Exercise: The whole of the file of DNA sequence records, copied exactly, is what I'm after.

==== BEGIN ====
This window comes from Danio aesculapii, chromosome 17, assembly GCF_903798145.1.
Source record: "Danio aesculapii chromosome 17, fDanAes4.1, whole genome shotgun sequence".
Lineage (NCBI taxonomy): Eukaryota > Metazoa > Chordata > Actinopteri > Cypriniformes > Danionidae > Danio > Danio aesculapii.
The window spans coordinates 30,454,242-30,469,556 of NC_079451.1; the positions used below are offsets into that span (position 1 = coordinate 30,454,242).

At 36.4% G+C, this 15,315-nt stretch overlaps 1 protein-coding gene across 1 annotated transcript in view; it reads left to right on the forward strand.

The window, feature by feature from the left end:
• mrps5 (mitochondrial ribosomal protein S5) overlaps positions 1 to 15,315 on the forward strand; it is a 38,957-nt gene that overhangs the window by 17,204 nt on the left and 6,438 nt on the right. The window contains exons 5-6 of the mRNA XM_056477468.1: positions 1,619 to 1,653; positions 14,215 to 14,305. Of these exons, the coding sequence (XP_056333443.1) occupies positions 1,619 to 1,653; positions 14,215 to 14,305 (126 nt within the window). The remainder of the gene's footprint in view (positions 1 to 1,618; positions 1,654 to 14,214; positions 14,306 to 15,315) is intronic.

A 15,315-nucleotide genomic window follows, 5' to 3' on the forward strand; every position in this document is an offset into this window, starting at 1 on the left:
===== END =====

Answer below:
This window comes from Danio aesculapii, chromosome 17, assembly GCF_903798145.1.
Source record: "Danio aesculapii chromosome 17, fDanAes4.1, whole genome shotgun sequence".
Lineage (NCBI taxonomy): Eukaryota > Metazoa > Chordata > Actinopteri > Cypriniformes > Danionidae > Danio > Danio aesculapii.
The window spans coordinates 30,454,242-30,469,556 of NC_079451.1; the positions used below are offsets into that span (position 1 = coordinate 30,454,242).

At 36.4% G+C, this 15,315-nt stretch overlaps 1 protein-coding gene across 1 annotated transcript in view; it reads left to right on the forward strand.

The window, feature by feature from the left end:
• mrps5 (mitochondrial ribosomal protein S5) overlaps positions 1 to 15,315 on the forward strand; it is a 38,957-nt gene that overhangs the window by 17,204 nt on the left and 6,438 nt on the right. The window contains exons 5-6 of the mRNA XM_056477468.1: positions 1,619 to 1,653; positions 14,215 to 14,305. Of these exons, the coding sequence (XP_056333443.1) occupies positions 1,619 to 1,653; positions 14,215 to 14,305 (126 nt within the window). The remainder of the gene's footprint in view (positions 1 to 1,618; positions 1,654 to 14,214; positions 14,306 to 15,315) is intronic.

A 15,315-nucleotide genomic window follows, 5' to 3' on the forward strand; every position in this document is an offset into this window, starting at 1 on the left: